This euphemistic phraseology, too, requires translation. Put simply, the Institute terminated the docents because they were, as Rondeau put it in Iowa, “99 percent white females.” “Centering” Chicago’s students means not subjecting them to the trauma of learning about art from white females volunteering their time and energy. (Rondeau’s “99 percent” estimate was too high, but the hyperbole was born of shame and frustration.)

The Institute has thus reinforced the consensus among the nation’s elites that racial divides should be deepened rather than dissolved. Using white docents to serve “urban schools,” Rondeau said in Iowa, creates a “disconnect between the voices [that students] hear for interpretation and the population we’re trying to serve.” Never mind that the docents were connecting to students through the language of art and perception. Their voices are irredeemably white, and thus a barrier to engagement.

Of course, this imaginative apartheid only works one way. No one would dare suggest that a black person can’t teach white students. But it is unobjectionable to say that whites are not competent to teach blacks.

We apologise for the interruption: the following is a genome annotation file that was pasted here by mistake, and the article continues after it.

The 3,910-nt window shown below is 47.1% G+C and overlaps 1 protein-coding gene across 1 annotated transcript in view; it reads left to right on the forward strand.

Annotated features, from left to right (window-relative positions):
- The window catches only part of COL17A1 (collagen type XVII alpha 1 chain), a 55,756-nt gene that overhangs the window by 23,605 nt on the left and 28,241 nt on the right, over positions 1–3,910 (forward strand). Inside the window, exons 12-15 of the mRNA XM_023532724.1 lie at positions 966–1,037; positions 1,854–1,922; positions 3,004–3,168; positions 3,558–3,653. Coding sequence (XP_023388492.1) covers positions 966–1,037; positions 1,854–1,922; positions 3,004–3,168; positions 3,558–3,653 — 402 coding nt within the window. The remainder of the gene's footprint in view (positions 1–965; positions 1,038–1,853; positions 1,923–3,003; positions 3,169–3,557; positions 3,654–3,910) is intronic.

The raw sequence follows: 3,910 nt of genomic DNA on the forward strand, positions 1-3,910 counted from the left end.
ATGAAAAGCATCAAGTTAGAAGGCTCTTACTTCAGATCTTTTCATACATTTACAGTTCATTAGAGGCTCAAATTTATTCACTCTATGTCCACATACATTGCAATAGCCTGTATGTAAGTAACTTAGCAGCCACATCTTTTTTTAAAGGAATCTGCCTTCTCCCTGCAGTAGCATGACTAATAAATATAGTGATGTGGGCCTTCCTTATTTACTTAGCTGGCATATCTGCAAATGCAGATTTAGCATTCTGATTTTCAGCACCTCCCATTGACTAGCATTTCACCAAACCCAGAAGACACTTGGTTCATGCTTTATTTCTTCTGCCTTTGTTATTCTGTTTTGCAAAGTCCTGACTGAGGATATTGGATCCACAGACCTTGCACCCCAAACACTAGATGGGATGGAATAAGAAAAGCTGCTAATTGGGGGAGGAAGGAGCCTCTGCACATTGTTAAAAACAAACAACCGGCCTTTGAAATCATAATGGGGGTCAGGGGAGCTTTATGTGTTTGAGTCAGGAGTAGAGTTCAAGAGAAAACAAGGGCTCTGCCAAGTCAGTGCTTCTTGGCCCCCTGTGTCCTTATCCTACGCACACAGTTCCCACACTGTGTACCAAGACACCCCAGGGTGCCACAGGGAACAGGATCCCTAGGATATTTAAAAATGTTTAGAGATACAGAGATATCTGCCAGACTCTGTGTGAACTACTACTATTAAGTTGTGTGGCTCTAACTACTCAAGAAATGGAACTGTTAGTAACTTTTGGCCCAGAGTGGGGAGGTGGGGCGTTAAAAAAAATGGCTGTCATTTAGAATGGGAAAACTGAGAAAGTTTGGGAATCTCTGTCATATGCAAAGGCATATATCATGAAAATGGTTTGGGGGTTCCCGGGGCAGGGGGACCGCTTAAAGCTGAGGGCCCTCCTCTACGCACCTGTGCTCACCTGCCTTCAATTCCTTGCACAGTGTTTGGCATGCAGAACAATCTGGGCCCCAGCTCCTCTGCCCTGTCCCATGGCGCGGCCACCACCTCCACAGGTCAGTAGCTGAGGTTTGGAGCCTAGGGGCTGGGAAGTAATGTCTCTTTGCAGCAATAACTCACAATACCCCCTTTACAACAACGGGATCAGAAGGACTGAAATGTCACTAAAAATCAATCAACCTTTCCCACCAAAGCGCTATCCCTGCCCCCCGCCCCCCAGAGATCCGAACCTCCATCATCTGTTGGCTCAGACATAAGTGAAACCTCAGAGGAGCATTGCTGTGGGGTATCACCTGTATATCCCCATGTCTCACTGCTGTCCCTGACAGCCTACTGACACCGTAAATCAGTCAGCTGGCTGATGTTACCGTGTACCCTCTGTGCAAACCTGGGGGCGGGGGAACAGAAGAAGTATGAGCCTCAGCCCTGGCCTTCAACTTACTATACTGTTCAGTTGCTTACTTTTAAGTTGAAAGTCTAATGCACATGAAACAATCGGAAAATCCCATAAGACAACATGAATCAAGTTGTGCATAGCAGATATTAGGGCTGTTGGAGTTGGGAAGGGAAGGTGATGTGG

It may be the case that inner-city Chicago students see whites, especially older bourgeois whites, as alien. But white middle-class females in the early twentieth century taught immigrants who did not look like them the fundamentals of American history and literature, helping them to assimilate into American culture. That instruction did not harm the immigrants. An encounter with the bourgeois world of accomplishment and manners could constitute a lifeline to Chicago’s inner-city children, compared with the oppositional underclass norms too prevalent in urban schools and families. Teaching them to expect color-coding and to view its absence as oppressive, by contrast, will prepare them for a life of resentment and excuse-making.